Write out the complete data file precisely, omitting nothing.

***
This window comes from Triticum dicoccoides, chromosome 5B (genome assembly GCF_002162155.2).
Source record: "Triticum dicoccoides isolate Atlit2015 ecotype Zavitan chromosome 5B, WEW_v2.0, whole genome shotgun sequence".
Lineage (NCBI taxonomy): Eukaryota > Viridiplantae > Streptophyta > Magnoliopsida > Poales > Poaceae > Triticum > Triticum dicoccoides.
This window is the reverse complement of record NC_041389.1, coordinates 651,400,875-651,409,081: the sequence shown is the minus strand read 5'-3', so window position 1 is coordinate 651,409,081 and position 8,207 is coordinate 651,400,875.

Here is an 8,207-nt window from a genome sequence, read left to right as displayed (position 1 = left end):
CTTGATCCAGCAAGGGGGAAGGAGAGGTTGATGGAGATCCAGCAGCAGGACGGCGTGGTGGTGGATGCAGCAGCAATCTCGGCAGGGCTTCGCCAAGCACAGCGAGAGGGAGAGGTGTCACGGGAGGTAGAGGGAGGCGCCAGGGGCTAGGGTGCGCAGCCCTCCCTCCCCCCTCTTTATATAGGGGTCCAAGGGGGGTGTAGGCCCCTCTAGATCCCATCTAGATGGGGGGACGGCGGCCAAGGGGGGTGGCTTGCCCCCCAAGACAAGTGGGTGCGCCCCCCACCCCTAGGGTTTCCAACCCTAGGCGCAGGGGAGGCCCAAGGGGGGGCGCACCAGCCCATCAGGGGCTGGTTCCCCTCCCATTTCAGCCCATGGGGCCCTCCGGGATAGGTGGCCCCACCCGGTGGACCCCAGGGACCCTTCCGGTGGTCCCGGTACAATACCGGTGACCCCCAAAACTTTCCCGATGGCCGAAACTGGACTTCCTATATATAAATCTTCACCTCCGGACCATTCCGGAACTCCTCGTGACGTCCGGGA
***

This window comes from Triticum dicoccoides, chromosome 5B (genome assembly GCF_002162155.2).
Source record: "Triticum dicoccoides isolate Atlit2015 ecotype Zavitan chromosome 5B, WEW_v2.0, whole genome shotgun sequence".
Lineage (NCBI taxonomy): Eukaryota > Viridiplantae > Streptophyta > Magnoliopsida > Poales > Poaceae > Triticum > Triticum dicoccoides.
This window is the reverse complement of record NC_041389.1, coordinates 651,400,875-651,409,081: the sequence shown is the minus strand read 5'-3', so window position 1 is coordinate 651,409,081 and position 8,207 is coordinate 651,400,875.

Here is an 8,207-nt window from a genome sequence, read left to right as displayed (position 1 = left end):
CTTGATCCAGCAAGGGGGAAGGAGAGGTTGATGGAGATCCAGCAGCAGGACGGCGTGGTGGTGGATGCAGCAGCAATCTCGGCAGGGCTTCGCCAAGCACAGCGAGAGGGAGAGGTGTCACGGGAGGTAGAGGGAGGCGCCAGGGGCTAGGGTGCGCAGCCCTCCCTCCCCCCTCTTTATATAGGGGTCCAAGGGGGGTGTAGGCCCCTCTAGATCCCATCTAGATGGGGGGACGGCGGCCAAGGGGGGTGGCTTGCCCCCCAAGACAAGTGGGTGCGCCCCCCACCCCTAGGGTTTCCAACCCTAGGCGCAGGGGAGGCCCAAGGGGGGGCGCACCAGCCCATCAGGGGCTGGTTCCCCTCCCATTTCAGCCCATGGGGCCCTCCGGGATAGGTGGCCCCACCCGGTGGACCCCAGGGACCCTTCCGGTGGTCCCGGTACAATACCGGTGACCCCCAAAACTTTCCCGATGGCCGAAACTGGACTTCCTATATATAAATCTTCACCTCCGGACCATTCCGGAACTCCTCGTGACGTCCGGGA